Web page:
This story appeared on the 19 April, 2009 issue of the Bhutan Times.
The Dreams are Lovely, Deep, and Vast
The Voluntary Artists’ Studio of Thimphu (VAST) is determined to pursue its dreams and promises as it celebrates its 11th anniversary.
His quite demeanor has two shades, one is the simple man and the other is the artist, whose eyes color the complexitites of a Mandala painting. The artist in Dorji Wangchuk, 29, a tutor at VAST, is old as the organization itself.
When VAST was started in 1998 Dorji Wangchuk was just a teenager learning to hold the brush under the love and guidance of Asha Kama.
As VAST celebrated its birthday last week, the teenager who walked up to the attic of this studio acknowledged that VAST has shaped his life.
When VAST was set-up by a group of professional artists as a non profitable and non governmental organization nobody believed it would last this long.
Dorji Wangchuk’s parents felt the same too. His fancy for art was just an infatuation and it would wither away soon, they thought.
Both predictions proved wrong. VAST and Dorji Wangchuk survived the times.
VAST was opened with the aim of providing an opportunity to the youth to develop their potential talents as well as share social responsibilities through artistic explorations.
Dorji Wangchuk was given the wings to dream on the vast emptiness of a cloth canvas on the studio attic. While his paint brush colored it, his vision for life was also being painted by VAST.
He was in Class VIII, when a group of VAST members came to his school announcing about the group, he knew he was interested in art.
After he did not qualify after Class XII, he decided on art as a long term career.
Since VAST’s establishment, there have been more than 1,000 students who have undergone courses through VAST. The VAST program is open to all, young, old and including children with special needs.
This year VAST has 60 students and 20 tutors and volunteers.
Among the 60 students, three of them are hearing impaired.
One of the former students was paralyzed and had to be carried to the studio.
Although the steps climbing up to the studio is not disabled friendly, VAST has given special attention to the differently abled students, who have come to VAST.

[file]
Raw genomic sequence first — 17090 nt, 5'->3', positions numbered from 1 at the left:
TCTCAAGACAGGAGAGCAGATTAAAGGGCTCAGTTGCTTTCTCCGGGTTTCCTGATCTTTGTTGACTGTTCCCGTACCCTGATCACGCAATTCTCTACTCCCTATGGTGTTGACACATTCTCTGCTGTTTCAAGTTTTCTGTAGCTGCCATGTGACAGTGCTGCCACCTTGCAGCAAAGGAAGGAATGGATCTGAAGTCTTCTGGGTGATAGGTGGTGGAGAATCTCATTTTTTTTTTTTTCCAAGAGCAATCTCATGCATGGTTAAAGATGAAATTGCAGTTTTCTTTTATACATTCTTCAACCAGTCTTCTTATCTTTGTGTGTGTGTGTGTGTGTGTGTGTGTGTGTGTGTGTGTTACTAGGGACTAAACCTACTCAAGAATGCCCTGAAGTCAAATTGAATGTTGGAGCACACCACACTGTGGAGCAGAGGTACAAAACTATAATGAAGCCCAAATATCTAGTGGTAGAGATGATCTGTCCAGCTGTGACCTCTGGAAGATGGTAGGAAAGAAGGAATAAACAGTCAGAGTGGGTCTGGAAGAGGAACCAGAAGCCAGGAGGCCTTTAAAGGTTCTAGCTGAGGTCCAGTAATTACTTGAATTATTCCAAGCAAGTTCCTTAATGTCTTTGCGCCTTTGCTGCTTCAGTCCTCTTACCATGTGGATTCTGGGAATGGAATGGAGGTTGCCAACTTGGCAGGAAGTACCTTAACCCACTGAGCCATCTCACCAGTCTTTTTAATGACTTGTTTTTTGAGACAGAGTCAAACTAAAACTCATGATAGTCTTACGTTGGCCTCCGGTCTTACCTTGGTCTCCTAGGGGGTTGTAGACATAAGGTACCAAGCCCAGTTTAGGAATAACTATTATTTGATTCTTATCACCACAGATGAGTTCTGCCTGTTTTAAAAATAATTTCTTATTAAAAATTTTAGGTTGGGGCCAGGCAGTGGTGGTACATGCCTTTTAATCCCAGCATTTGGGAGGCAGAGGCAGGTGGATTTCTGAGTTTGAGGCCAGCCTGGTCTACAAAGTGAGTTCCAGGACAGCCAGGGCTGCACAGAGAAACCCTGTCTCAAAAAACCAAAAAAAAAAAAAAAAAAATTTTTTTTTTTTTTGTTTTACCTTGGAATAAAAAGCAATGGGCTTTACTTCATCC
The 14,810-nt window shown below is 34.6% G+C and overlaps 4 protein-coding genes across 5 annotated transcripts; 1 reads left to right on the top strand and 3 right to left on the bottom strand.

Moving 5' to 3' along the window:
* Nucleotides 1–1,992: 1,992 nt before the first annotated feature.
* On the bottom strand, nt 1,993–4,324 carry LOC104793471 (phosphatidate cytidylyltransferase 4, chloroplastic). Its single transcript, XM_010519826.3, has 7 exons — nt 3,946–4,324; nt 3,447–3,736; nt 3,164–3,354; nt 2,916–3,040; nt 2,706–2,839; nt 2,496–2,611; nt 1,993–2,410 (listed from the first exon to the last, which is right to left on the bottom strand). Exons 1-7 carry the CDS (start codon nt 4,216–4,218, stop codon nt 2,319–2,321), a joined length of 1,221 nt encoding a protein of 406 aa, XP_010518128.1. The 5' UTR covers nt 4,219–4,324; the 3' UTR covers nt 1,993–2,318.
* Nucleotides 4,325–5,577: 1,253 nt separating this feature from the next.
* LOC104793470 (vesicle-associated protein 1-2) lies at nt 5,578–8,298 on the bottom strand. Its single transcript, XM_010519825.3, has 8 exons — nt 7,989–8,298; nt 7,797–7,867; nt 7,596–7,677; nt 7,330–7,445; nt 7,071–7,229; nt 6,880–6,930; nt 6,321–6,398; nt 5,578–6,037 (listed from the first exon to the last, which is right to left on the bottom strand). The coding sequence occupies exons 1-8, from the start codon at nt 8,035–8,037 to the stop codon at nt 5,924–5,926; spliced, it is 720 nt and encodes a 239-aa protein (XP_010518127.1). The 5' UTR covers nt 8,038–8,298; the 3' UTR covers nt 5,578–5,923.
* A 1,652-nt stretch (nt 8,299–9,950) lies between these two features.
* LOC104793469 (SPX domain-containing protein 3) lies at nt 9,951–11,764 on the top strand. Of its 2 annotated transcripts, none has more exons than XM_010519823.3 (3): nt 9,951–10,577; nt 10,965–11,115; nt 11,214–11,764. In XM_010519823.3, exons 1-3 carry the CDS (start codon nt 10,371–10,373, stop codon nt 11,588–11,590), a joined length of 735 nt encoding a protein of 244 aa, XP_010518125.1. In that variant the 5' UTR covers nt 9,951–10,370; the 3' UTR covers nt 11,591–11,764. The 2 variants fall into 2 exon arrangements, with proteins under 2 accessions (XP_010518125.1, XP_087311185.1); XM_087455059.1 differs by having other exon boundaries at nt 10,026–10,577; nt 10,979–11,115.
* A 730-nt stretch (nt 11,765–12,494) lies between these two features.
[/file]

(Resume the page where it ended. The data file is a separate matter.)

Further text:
For the last 10 years VAST is still not in a position of being financially stable. “We are always thinking ahead of our times but there is lack of funds however, at the end of the day we somehow manage,” said Karma Wangdi (affectionately known as Asha Kama) a founding member of VAST.
Before 1999, there was no studio; there were times when the Changlimithang ground, clock tower and sometimes friend’s offices (whenever it was free) were used for art classes.In 2000, Asha Kama started using half of his apartment as a studio.Then finally in 2003, the Youth Development Fund stepped in and since then has been helping with the studio’s rent.
VAST wants to move forward from just being a local art club.
One of its plans is to hold exhibitions with regional countries in Bhutan, “we have already established connections in different parts of the world and with this strategy it can pave the way for showcasing our talents,” said Asha Kama.
Although VAST has their hands full with the activities, VAST is also involved in various social projects.
At the moment VAST is working on two projects: building a house and forming a rice bank.
During one of the group’s trips to a village in Kabesa, Punakha, VAST came across Khen’s family, who were living in a dilapidated hut.
He was recovering from leprosy, and lived in the hut with his wife and four children between the ages of 4 and 13.
The family has very little land and depends on forest products and crop sharing for subsistence. With their limited means, they have not been able to send any of their children to school.
VAST decided to launch a Build-A-House community programme so that improvised families will be able to have decent living conditions.
VAST volunteers are currently looking for donors who are interested in contributing toward the project.
The Rice Bank project aims to break the vicious cycle of debt of farmers in villages and provide rice to poor households.
VAST has started this project in two villages of Kabji gewog in Punakha: Chorten Nibu and Punlingsum.